I’m going to try to stop doing that. I don’t know if I can. But I’m going to try.

I think about my own life. I can’t think of a single time in my life that I made it through a difficult situation because I let someone else claim my pain as their own. It doesn’t work that way. No one can really take away your pain. You have to simply feel bad until you don’t feel bad anymore.

Of course you can listen. You can make soup or offer a hot beverage. You can perform random acts of kindness. You can hold the tissue box and rub a back while the person in pain cries. But their pain will always be their pain. Not yours.

A few months ago, I saw a therapist. I told her it was because I didn’t want to feel left out. But really I just felt a little at a breaking point. I’ve tried to absorb so much of the pain of my family that I felt overburdened. She gave me some good advice.

“You know when you’re on an airplane,” she said, “and the flight attendants go through their safety spiel. They say ‘In the unlikely event that the oxygen masks deploy, be sure to put your mask on first before trying to assist others.’ That’s what you need to do. You need to make sure you’re wearing your own mask before you can help others.”

She’s right. I need to take care of myself so I can be there to care for others. I need to make sure the oxygen is flowing freely to my lungs so that I can be healthy and energized for those around me who need me.

For me, that means taking time to meet with friends. Making space in my day and in my home to write. Saying “no” when I don’t really feel like doing something that my spouse/daughter/friend/coworker asks me to do. Occasionally putting myself first. Taking deep breaths and making sure my heart is full before assisting others.

Fail Faster: A Change of Plans

by Emily Smith

The creative process and formatting of this blog isn’t working for me. So I propose an altered schedule, to revitalize our writing. Specifically, my own writing. I’ve posted here without my mother’s review, and indeed, without much revision. Sorry, Mom. I guess “autism” really is Latin for selfishness. But I HAVE to get this out there. I HAVE to get this seen.

The collaborative nature of this blog means that the two of us spend a lot of time talking to each other as co-authors before anything gets posted. But that also tends to mean, if we can’t find time to actively collaborate, nothing gets posted. We stagnate, regardless of whose turn it is or who has what posts done. I’m having a lot of trouble with this paradigm. It’s not working.

So I’m posting something every day now. Here are my reasons.

1. I feel compelled to do so. As a creative type, I find that listening to such compulsions usually yields ideas worth sharing.

2. Time I spend writing, especially for this blog, is time I always get back. It fuels a more productive day than I’d have had otherwise. That feels like I can do MAGIC with my time. I put an hour into the spell, and I get two more hours out of it. It’s a fountain, an unwinding clock, a wormhole of constantly regenerating time. It could make me immortal if I did enough of it.

3. Whenever I’m awaiting an editing session, I sprout this gnawing fear of failure. It makes me so twitchy inside that I can’t write anything good. At least, I can’t write what I think will be good enough. Robin Williams tribute? Not topical enough. Description of my day? Nobody wants to hear that. Generic post about a particular autism difficulty? But I could post that anytime! Where’s the perfection?!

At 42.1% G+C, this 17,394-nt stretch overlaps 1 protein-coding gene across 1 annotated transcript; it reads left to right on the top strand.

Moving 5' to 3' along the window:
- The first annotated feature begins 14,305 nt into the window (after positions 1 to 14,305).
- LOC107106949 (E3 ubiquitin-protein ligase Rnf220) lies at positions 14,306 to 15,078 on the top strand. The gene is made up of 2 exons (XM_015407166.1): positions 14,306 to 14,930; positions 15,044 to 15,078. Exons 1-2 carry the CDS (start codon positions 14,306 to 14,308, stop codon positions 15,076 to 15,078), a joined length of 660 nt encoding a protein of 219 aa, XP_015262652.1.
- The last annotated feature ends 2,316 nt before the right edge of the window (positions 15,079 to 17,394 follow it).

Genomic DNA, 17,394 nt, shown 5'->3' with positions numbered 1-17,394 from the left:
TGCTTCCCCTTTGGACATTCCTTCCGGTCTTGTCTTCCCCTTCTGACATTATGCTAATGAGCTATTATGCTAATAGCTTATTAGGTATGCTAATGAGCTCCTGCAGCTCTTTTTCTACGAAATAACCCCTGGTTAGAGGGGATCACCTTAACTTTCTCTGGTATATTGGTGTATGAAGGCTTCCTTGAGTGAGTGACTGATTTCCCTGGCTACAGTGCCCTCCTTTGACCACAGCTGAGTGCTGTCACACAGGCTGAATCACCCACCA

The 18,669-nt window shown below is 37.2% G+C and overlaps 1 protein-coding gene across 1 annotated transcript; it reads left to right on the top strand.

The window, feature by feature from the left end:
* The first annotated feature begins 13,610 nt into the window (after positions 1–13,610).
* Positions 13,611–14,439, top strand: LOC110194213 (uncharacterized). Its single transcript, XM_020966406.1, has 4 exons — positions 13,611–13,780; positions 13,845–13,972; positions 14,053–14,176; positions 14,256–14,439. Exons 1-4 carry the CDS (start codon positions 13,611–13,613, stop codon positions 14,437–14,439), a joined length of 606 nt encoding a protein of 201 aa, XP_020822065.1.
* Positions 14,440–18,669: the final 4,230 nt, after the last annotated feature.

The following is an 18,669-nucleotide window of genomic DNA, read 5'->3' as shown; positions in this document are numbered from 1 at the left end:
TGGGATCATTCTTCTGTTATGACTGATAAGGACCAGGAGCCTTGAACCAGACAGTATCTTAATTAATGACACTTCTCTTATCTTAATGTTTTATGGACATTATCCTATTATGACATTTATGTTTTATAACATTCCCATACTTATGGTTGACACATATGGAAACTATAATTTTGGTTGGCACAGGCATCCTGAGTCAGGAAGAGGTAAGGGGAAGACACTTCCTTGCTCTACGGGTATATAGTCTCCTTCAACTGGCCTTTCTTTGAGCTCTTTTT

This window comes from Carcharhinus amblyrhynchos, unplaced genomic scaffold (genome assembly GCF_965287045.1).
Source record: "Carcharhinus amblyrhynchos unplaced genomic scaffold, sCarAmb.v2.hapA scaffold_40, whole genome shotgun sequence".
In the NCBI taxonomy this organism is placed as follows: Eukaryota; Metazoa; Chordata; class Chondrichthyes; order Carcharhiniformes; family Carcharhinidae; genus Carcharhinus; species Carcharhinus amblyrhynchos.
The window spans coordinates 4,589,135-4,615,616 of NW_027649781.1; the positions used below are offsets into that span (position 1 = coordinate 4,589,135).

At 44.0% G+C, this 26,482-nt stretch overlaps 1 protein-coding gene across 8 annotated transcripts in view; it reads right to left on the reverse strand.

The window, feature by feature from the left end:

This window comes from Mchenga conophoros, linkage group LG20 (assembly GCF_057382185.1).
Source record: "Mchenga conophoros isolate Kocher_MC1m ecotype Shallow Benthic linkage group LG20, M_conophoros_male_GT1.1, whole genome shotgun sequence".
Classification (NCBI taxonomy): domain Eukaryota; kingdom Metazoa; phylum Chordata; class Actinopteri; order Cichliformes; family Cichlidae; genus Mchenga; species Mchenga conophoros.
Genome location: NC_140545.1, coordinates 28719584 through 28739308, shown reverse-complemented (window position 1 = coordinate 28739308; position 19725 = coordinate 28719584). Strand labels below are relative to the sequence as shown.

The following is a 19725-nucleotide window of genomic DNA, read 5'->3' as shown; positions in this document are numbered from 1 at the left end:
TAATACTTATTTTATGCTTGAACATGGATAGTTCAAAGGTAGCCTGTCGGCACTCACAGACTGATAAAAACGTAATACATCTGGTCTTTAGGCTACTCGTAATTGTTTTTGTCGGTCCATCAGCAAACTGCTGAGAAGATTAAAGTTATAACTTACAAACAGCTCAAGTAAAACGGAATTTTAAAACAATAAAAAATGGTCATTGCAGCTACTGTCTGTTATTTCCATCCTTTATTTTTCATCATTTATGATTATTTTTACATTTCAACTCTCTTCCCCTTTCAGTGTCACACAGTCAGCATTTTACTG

But NO creative idea is perfect. Explained on their face, a lot of creative ideas are really bad! Check THESE out!

A video game about a plumber on drugs!

A play about two guys on a bench whose friend never shows up!

A novel about a bumbling old Irishman that’s full of nonsense words! Like the Odyssey, but NOT!

A picture of six hookers, but in the shape of REALLY ugly cubes! And the one in the corner is like, ten times uglier than the other five!

Yeah, let’s go there. Let’s make all that.

And we’ve got Super Mario Brothers, Waiting for Godot, Ulysses, and Les Demoiselles d’Avignon, respectively. They’re works of media we love. They were gamechangers. They became classics in their genres. They made Nintendo, Nintendo. Made Picasso, Picasso. And they’re all totally weird ideas that probably met a lot of failures on their way to the final iteration.

Which is why I need to FAIL FASTER.

Failures transport us between Points A and B. FAIL FASTER.

Failures give birth to human interaction about those same failures. They spawn conversation, spawn revision. FAIL FASTER.

Failures on job interviews might get me down, but they’ll point me toward the authorial success I strive for, and deserve. FAIL. FASTER.

Mom, you can post as frequently or infrequently as you want. I am here to help. I’ll also be asking you for your opinions on these posts as much as ever. I hope you’ll be here to help me as well.

But I need. To fail. Faster.

And if you’ll pardon me, gentle readers, I’m off to my part-time gig, where maybe I’ll fail some more. Just as long as I’m failing faster.

Happily Ever After Starts Here

By Jill Wilbur Smith

Last Labor Day weekend, we attended my niece’s wedding in Michigan. It was a beautiful affair, held in a barn on property that’s been in my brother-in-law’s family for generations.

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About three hours into the evening, my sister came up to me looking concerned. “Emily just got upset and said she was leaving,” she said. In the old days, I might have gotten upset myself and frantically looked for Emily to try to calm her down. But on this night I didn’t.

“She’ll be OK,” I told my sister. “I’ll check on her in a while. Don’t worry. Go enjoy your party.”

Then I got another drink and continued to mingle with family. About 30 minutes later, Emily emerged from the house. She had found a quiet corner in which to sit and recharge. She came back to the party happy and calm. I was glad that I hadn’t run after her.